The heart of Virginia Gov. Timothy M. Kaine’s transportation funding plan — higher car sales and insurance premiums taxes — died Monday in the House Finance Committee.
On party-line votes, the tax-writing panel’s Republican majority killed both of the Democratic governor’s bills. With no House transportation financing plan, only the Senate’s $2 billion two-year transportation tax package survives.
Later, on the House floor, Republicans advanced toward final floor votes Tuesday two bills that would, for the first time, take substantial oversight of transportation away from the executive branch and vest it in the part-time General Assembly.
With those actions, the debate between the House and Kaine escalates as the legislative session approaches its critical midpoint and a Feb. 19 deadline for completing work on budget bills.
Kaine has said he’s willing to negotiate for other sources of sustainable revenue, but has already begun traveling the state to build public support for dedicating up to $1 billion annually to roads, rails and transit projects and giving localities a greater hand in controlling runaway suburban sprawl.
He was expected to pick up the pace when he addressed a Capitol Square rally of smart-growth advocates who support his local land-use bills.
“I think you will see Governor Kaine increasingly making the point that there is a cost to doing nothing,” said Kevin Hall, Kaine’s press secretary.
Finance Committee Republicans said Kaine’s tax increases at a time when the General Fund surplus approaches $1 billion is unacceptable.
“What does a surplus mean? It means you’ve sent too much money to Richmond,” said Del. Scott Lingamfelter, R-Prince William.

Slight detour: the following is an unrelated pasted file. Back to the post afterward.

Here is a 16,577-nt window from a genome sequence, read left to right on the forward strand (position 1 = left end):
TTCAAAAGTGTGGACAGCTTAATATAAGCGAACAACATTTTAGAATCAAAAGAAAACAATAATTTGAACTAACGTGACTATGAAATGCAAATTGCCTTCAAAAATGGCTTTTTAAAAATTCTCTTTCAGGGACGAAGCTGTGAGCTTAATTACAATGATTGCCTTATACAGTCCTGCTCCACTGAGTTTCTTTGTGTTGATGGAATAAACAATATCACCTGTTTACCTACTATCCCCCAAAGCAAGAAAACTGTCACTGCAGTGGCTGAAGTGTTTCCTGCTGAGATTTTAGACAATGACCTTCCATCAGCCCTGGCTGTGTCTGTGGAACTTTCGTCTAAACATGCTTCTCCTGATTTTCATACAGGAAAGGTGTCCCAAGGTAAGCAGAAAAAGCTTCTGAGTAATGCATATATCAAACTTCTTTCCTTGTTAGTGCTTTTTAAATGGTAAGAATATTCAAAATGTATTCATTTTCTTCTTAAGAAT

But Kaine and committee Democrats say today’s surplus and the good economy that creates it won’t be there every year, and a transportation plan can’t be financed without a reliable and dedicated revenue source.
The administration, however, opposes diverting to transportation money from the general fund, which pays for public education, health care and public safety.
One of Kaine’s bills would have increased the sales tax on automobile sales from the present discounted rate of 3 percent to the same 5 percent rate that applies to all other retail sales. It died on a 14-8 committee vote.
The other would have increased the rate of taxes paid on automobile insurance premiums. The committee killed it on a 13-8 vote.
Lobbyists for the Virginia Automobile Dealers Association and Virginia insurers called both proposals unfair and damaging to their industries.
VADA lobbyist Donald L. Hall said ending the sales tax discount for car sales would cost consumers statewide about $800 million the next two years and burden auto dealers already reeling from last year’s sharp gasoline price increases.
“You increase the price of cars, I can assure you one thing: We will not continue selling those cars at the pace we’ve been selling them,” he said.
J. Christopher LaGow, who represents several major national insurers, said the premiums tax is unfair because only owners of cars registered in Virginia pay it.
“None of the nonresidents who use our roads day in and day out by the millions are affected by this,” LaGow said.
According to the Department of Motor Vehicles, car sales in Virginia jumped from 1.59 million vehicles in 2003 to nearly 1.73 million in 2004 before falling to 1.71 million last year after gasoline prices doubled, cutting sales of large, fuel-hungry sport utility vehicles.
The average sale price for all new and used cars last year was of $11,557, according to DMV figures. An additional 2 percentage points in taxes would increase the price by $231.14.
A competing plan proposed by Senate Republicans also would boost the automobile sales tax to 5 percent as well as increase the tax on fuel.
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